I also initiated taking notes on the quarterly analyst conferences. You can see my notes, a list of other stocks I take notes on, and a list of stocks I am currently invested in at the following links:

ImmunoGen Analyst Conference Notes

Companies Covered by William Meyers

Positions of William Meyers

Since I am a journalist, not a financial advisor, I aim for full disclosure. I try to be objective, but there is a human tendency to be biased in favor of one's investments.

Keep diversified!

Friday, June 24, 2016

Alnylam, Microchip, Brexit

It is a bloody day on Wall Street and across the world's markets, but I am not worried, yet. Since I am mainly in biotechnology stocks I will be interested to see if England eventually stops using the EMA (European Medical Authority) to decide what new drugs to allow to be sold in the country. And of course if the dollar weakens that tends to hurt American pharmaceutical companies, as sales in Europe look worse once they are converted to dollars.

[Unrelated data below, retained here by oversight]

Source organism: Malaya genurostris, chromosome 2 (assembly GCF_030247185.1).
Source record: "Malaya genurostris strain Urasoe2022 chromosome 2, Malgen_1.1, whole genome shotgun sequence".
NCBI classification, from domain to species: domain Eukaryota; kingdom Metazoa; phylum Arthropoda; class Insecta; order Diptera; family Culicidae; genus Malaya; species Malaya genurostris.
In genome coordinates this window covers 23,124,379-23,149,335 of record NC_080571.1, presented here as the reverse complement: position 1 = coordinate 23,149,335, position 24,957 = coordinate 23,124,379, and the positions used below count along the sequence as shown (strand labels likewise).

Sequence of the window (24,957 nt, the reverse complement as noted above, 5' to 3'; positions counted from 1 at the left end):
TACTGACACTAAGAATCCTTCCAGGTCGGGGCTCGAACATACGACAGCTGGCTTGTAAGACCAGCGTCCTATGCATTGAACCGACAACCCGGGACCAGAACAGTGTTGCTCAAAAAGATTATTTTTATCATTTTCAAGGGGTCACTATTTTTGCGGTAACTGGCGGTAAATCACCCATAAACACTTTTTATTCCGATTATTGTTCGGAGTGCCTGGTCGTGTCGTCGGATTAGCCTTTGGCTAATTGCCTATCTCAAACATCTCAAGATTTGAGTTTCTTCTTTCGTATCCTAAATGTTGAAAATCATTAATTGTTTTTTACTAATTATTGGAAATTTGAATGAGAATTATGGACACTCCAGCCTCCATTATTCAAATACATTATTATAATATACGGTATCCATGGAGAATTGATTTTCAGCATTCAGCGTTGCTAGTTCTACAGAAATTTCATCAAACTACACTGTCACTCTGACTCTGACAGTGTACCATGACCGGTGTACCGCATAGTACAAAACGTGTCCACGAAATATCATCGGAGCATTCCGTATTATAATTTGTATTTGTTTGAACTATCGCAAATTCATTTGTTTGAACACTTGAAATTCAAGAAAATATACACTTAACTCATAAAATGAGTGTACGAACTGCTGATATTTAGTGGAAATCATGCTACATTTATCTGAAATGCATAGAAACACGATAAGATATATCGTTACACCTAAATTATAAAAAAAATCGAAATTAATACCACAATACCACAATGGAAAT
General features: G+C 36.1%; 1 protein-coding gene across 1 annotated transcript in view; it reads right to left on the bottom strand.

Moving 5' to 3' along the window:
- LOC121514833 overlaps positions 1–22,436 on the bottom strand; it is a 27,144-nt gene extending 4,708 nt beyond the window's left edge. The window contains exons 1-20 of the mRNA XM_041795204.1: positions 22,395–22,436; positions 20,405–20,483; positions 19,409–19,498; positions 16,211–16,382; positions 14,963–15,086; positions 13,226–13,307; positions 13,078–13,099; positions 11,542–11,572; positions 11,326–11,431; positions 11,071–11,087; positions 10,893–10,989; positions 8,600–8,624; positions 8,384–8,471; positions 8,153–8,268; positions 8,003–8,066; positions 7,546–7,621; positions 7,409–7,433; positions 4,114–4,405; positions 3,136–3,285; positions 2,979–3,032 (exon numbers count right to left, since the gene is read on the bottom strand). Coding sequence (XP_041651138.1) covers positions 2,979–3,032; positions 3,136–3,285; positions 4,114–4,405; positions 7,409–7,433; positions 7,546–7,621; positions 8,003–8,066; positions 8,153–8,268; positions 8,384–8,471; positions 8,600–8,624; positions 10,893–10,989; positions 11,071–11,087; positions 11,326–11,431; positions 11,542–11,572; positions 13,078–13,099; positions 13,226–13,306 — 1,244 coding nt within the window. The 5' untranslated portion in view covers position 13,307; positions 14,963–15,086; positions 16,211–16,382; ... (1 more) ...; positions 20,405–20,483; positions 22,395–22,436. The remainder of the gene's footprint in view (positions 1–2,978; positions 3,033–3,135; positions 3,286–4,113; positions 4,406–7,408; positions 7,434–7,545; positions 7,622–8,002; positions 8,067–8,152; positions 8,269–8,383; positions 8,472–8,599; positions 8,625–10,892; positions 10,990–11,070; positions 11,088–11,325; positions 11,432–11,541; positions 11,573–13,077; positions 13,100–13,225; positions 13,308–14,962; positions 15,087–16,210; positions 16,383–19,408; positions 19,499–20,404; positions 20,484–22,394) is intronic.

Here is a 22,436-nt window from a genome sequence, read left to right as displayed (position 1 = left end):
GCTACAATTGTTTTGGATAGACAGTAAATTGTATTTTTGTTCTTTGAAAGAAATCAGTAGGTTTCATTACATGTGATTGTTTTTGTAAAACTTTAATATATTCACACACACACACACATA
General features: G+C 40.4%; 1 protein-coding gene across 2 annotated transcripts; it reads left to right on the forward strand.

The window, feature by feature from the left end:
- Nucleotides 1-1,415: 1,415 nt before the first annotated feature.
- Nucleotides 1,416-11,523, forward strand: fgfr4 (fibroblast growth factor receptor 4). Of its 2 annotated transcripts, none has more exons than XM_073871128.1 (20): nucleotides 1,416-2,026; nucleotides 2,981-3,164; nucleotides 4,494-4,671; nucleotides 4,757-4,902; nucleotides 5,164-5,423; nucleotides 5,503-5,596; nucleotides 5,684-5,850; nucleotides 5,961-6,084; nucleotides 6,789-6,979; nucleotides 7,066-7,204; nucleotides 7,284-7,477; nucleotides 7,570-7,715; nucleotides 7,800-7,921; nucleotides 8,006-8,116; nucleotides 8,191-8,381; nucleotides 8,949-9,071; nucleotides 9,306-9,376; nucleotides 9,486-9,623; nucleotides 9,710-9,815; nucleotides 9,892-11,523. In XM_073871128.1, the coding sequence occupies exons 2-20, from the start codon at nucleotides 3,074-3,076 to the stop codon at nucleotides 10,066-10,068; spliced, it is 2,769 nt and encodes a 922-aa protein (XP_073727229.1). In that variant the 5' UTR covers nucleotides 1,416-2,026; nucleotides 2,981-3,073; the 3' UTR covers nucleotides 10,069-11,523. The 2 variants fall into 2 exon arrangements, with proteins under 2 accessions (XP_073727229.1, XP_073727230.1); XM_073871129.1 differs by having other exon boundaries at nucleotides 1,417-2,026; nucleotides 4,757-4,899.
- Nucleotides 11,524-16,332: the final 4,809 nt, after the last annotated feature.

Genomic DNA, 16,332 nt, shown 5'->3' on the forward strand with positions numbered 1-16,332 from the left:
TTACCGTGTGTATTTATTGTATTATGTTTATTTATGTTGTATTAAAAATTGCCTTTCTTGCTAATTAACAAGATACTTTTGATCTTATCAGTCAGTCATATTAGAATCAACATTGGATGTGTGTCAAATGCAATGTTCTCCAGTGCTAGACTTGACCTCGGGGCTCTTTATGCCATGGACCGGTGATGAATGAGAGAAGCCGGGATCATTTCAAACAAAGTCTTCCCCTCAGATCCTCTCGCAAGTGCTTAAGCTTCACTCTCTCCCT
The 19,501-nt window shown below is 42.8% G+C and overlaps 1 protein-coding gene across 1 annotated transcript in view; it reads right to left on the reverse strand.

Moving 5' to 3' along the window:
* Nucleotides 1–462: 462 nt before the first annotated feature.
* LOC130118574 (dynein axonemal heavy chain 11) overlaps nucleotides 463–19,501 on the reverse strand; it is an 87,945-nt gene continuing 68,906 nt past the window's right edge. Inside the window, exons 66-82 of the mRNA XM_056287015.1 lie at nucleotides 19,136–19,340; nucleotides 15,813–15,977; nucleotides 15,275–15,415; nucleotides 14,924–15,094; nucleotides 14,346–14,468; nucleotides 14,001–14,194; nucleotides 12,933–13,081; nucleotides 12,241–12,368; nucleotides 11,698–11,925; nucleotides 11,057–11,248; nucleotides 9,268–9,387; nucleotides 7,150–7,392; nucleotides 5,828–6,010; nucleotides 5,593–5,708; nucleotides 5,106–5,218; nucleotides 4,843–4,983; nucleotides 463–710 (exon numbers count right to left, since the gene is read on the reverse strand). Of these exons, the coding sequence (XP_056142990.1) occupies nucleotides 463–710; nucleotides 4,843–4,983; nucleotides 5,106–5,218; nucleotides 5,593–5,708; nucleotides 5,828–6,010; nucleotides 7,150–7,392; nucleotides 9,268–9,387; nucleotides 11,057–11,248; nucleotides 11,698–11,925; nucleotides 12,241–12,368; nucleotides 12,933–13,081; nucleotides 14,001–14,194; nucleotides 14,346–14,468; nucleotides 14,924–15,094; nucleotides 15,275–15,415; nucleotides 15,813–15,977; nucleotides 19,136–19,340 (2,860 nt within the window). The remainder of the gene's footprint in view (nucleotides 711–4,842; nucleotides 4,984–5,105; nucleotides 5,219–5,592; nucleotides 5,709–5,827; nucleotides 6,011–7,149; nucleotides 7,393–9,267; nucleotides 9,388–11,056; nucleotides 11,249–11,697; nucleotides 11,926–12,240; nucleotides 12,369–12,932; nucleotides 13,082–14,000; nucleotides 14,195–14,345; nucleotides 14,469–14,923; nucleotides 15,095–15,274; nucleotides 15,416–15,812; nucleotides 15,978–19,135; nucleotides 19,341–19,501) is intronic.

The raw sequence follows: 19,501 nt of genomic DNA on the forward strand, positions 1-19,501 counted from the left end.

Meanwhile I see much of the value in my particular portfolio in the development pipelines of the companies I own. Successes and failures will have more of an impact than Brexit.

I had two articles published at Seeking Alpha this week:

Alnylam Readouts Offer 2017-2018 Catalysts

Microchip is a Buy on Atmel Transformation

I own a small amount of Alnylam, while Microchip Technology is one of my largest positions, representing almost 10% of my portfolio.

To see the other stocks I own or follow, with links to my notes on the companies, see:

William Meyers Stocks

Thursday, June 9, 2016

GlycoMimetics: if you can stand the risk, buy it

My latest Seeking Alpha article:

GlycoMimetics: Undercovered with Catalysts Coming